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Gizmodo

The Best Wiper Blade Is Bosch Icon Bosch Icon Bosch Icon wiped away the competition with a deluge of recommendations to take the title of best wiper blade, according to our readers. Bosch Icon. A great wiper blade that has worked tremendously well through the heavy rain and snow Iowa provides. - Zack Definitely Icons. I used to run Rain-X Latitudes, but noticed they started streaking quicker than they should have. Put Icons on my
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The Atlantic

The Atlantic Daily: AHCA Assessment What We’re Following Health-Care Diagnoses: The Congressional Budget Office found that by 2026, 23 million people would lose insurance under the GOP health-care bill that passed the House earlier this month. (If this sounds familiar, it’s because it is —the CBO projected a figure of 24 million under the first, failed version of the bill.) As the Senate gets to work on revisions to the plan, Major
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Latest Science News -- ScienceDaily

The brain detects disease in others even before it breaks outThe human brain is much better than previously thought at discovering and avoiding disease, a new study reports. Our sense of vision and smell alone are enough to make us aware that someone has a disease even before it breaks out. And not only aware – we also act upon the information and avoid sick people.
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Ars Technica

A wormable code-execution bug has lurked in Samba for 7 years. Patch now! Enlarge (credit: Guido Sorarù ) Maintainers of the Samba networking utility just patched a critical code-execution vulnerability that could pose a severe threat to users until the fix is widely installed. The seven-year-old flaw, indexed as CVE-2017-7494, can be reliably exploited with just one line of code to execute malicious code, as long as a few conditions are met. Those requirements include
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Futurity.org

These factors may determine our go-to emojis Many different factors influence our choice of emoji when sending messages online or via smartphone text, including their popularity, perceived semantic meaning, and location on the smartphone touch keyboard, a new study finds. Emojis are those cute little symbols that help us express many thoughts or emotions graphically, with a simple keystroke. And while their use in everyday communication has
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The Atlantic

What the New CBO Score Reveals About the AHCA The Congressional Budget Office has spoken . The enigmatic number-crunching office has finally released an updated score on the American Health Care Act, just three weeks after the Republican Obamacare replacement passed the House without a score. Despite the suspense, speculation that the law wouldn’t save enough to pass muster under Senate reconciliation rules, and an entertaining waiting game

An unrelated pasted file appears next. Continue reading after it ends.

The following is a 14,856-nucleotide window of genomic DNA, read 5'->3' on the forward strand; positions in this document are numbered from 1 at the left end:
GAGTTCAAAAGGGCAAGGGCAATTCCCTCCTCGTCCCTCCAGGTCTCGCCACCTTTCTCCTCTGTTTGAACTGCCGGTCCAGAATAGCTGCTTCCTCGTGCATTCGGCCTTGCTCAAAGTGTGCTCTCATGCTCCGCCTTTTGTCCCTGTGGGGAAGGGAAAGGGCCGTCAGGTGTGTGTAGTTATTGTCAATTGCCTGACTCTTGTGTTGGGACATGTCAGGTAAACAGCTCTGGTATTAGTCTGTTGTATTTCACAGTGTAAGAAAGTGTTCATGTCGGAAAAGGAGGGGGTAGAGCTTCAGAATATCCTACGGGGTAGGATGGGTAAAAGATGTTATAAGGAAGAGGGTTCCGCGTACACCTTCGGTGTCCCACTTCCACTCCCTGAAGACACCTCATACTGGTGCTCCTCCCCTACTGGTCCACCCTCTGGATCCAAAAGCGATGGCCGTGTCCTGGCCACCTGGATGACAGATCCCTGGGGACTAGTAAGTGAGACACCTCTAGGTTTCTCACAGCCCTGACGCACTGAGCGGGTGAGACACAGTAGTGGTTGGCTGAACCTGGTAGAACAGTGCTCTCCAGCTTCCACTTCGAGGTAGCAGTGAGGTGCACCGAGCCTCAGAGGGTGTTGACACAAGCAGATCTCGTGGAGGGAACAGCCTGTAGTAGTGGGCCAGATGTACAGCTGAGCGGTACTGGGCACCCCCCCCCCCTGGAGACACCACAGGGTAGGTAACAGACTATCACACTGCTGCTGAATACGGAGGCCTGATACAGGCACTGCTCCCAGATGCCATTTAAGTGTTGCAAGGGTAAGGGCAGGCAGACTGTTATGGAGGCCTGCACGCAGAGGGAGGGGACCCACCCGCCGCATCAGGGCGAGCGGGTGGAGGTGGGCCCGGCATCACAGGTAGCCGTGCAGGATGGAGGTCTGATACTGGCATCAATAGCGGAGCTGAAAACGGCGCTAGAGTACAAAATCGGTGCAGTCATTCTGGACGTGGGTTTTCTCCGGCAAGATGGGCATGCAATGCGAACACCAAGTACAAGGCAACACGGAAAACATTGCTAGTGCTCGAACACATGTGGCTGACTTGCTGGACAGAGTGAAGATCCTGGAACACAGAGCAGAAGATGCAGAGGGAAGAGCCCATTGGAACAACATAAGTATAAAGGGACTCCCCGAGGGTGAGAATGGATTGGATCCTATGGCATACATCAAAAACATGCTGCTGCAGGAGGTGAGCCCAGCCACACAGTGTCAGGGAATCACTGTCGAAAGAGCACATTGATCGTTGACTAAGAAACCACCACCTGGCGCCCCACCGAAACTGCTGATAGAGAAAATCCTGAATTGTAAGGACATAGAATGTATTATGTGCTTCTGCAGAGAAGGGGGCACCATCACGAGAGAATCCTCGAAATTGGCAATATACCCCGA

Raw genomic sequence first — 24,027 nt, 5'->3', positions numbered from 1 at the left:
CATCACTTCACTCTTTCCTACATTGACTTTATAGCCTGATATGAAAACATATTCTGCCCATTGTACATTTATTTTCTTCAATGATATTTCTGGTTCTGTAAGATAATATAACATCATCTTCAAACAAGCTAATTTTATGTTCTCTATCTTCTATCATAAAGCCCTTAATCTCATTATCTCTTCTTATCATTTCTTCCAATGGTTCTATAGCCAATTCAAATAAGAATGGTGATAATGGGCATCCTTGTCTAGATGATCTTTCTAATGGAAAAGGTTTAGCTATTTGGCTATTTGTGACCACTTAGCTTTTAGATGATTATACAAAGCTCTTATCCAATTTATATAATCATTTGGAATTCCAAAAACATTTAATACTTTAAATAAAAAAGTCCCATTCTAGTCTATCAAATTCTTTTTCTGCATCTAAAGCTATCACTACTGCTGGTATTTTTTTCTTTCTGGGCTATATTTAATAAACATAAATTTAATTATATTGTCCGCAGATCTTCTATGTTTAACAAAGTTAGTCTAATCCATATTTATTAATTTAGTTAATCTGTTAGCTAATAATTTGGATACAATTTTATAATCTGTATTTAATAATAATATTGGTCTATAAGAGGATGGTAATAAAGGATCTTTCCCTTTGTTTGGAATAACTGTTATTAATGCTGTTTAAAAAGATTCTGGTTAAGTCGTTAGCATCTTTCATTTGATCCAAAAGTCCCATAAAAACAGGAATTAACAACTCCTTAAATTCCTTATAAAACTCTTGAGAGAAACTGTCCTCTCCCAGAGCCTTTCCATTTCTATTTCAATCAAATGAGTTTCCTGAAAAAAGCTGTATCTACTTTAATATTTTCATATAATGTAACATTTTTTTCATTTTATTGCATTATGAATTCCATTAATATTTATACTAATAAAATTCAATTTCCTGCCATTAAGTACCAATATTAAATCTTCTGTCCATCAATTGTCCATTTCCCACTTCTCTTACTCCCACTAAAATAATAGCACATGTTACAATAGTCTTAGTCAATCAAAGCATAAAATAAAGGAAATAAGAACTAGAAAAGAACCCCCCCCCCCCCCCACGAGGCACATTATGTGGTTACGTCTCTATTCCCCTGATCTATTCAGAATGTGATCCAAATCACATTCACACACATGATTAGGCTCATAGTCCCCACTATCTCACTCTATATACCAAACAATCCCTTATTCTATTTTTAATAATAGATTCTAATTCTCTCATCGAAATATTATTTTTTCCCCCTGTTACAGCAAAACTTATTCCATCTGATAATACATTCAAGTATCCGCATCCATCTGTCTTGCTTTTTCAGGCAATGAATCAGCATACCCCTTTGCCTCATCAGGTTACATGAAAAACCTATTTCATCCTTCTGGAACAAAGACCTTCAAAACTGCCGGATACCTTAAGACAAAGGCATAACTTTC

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EurekAlert! - Breaking News

From blue and black dresses to turbine blades -- here's the science of 'fake fake' photographsA new study reveals the science behind a 'trick of the light' that made high-profile photographs of a major piece of public art appear 'faked' despite the pictures being entirely genuine. Vision science researchers found images of the 75-meter long wind turbine appeared super-imposed because of a visual illusion caused by light reflections playing on preconceived notions about how objects are lit
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EurekAlert! - Breaking News

Fighting forgery with paper fingerprintsNewcastle University's cyber team have found a simple new way to prevent forgery of official documents such as certificates and passports.
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EurekAlert! - Breaking News

Rates of suicide 'worrying' among people with autism, say expertsSuicide rates among people with autism in England have reached 'worryingly' high levels, according to experts writing in the Lancet Psychiatry today.
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EurekAlert! - Breaking News

Cuts to addiction services in England are 'a false economy' warns expertCuts to addiction services in England are a false economy and are instead increasing pressure elsewhere in the NHS, warns an expert in The BMJ today.
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EurekAlert! - Breaking News

Large market share for non-quality-assured malaria medicines in AfricaA new study of malaria medicine quality in eight sub-Saharan African countries has found a large and potentially growing market for non-quality-assured (QA) malaria treatments -- medicines not pre-approved by global health organizations -- as much as 20 percent of the private-sector market in Kenya, and 42 percent in the Democratic Republic of Congo.
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Ars Technica

Intel to make Thunderbolt 3 royalty-free in bid to spur adoption Enlarge / It was either this or yet another picture of some lightning. (credit: Airwolfhound ) We're big fans of Thunderbolt 3 here at Ars, attracted by its enormous versatility, high performance, and the promise of being a single port and a single cable that can do it all. While the technology is becoming increasingly common on high-end portables, it's still far from ubiquitous. Intel has announ
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Latest Science News -- ScienceDaily